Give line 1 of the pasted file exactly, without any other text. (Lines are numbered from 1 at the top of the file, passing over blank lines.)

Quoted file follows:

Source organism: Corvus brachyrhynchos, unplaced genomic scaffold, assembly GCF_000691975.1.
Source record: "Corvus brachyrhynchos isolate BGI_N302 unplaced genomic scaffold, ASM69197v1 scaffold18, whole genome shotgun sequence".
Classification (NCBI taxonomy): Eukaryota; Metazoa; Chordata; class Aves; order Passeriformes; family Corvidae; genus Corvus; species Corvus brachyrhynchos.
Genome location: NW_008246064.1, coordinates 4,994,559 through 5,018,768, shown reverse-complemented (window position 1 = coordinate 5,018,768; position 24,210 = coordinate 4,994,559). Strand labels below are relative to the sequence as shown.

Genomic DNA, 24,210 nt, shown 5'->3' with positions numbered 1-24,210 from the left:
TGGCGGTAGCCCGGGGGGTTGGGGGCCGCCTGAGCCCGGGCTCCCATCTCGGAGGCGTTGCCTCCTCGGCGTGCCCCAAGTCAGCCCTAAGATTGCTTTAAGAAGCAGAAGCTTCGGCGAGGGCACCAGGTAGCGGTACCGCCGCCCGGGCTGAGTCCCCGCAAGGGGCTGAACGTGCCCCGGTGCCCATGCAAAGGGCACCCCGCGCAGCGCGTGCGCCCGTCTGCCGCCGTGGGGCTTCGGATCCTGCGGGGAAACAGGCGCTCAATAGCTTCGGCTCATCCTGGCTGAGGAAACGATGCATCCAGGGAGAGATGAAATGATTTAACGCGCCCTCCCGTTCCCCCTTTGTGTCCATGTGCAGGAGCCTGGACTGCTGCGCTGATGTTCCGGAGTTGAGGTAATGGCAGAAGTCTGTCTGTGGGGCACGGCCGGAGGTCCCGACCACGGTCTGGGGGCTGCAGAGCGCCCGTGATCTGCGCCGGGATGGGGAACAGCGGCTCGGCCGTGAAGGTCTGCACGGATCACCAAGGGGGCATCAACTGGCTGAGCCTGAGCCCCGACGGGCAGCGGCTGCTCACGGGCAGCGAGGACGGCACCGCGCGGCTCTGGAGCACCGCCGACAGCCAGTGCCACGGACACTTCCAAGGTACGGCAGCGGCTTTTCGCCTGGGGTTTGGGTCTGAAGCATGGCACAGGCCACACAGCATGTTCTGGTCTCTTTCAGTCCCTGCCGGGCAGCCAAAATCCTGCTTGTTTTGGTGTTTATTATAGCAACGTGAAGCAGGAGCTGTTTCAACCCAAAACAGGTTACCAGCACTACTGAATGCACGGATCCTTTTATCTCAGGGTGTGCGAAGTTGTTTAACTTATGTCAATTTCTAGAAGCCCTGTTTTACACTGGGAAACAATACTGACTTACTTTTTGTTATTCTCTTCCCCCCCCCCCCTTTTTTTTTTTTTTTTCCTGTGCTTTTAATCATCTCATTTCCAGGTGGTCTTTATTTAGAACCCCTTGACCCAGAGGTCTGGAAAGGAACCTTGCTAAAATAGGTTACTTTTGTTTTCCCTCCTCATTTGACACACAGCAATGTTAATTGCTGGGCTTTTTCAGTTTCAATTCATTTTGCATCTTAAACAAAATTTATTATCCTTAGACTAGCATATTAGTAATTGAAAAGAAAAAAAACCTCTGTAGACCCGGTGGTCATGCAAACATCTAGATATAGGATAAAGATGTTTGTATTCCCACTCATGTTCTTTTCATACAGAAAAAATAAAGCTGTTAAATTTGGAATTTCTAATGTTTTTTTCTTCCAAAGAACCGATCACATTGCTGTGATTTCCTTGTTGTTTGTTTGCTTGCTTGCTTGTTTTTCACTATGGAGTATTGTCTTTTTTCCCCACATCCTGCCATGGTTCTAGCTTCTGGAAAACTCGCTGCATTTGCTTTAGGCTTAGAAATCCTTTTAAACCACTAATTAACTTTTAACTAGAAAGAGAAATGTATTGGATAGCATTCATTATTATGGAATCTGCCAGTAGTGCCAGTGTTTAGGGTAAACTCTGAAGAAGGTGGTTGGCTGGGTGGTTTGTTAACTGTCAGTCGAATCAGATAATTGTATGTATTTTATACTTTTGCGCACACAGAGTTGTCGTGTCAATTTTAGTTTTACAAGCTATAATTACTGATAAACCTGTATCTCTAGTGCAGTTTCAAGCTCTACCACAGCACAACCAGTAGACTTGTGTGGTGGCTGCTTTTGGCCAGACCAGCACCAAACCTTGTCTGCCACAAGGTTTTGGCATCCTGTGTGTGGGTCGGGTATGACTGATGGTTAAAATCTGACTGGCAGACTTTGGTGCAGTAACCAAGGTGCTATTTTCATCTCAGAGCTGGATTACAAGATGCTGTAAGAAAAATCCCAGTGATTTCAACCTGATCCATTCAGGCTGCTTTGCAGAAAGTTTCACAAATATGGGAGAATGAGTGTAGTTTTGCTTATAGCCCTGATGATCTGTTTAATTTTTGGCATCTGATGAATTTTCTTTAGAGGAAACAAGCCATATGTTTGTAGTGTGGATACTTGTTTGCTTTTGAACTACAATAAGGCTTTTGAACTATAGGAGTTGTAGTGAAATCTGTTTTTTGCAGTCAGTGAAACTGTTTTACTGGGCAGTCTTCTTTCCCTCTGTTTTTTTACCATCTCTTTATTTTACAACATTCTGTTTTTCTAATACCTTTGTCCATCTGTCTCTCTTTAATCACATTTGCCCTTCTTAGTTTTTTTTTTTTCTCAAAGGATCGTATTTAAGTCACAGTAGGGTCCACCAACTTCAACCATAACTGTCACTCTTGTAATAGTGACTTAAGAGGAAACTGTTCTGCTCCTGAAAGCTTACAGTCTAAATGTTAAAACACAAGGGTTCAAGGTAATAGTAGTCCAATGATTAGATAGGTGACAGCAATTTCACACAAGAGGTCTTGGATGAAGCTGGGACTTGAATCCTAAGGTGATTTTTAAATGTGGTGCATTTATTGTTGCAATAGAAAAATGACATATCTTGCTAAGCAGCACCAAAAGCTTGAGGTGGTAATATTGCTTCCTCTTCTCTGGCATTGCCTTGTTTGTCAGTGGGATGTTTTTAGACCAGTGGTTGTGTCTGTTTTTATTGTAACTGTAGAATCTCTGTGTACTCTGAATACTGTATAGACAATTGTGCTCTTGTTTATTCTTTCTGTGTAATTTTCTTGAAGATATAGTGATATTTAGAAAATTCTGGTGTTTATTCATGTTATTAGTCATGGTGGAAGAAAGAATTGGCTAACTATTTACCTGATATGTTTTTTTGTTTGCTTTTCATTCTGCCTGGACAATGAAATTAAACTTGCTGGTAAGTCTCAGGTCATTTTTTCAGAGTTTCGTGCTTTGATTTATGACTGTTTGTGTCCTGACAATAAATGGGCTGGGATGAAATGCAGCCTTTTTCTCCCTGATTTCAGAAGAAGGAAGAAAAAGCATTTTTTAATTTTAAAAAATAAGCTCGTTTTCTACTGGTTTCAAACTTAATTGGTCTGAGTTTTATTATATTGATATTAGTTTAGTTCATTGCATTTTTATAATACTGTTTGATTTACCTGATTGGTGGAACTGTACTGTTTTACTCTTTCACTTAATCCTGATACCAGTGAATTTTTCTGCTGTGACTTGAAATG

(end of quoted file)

Source organism: Corvus brachyrhynchos, unplaced genomic scaffold, assembly GCF_000691975.1.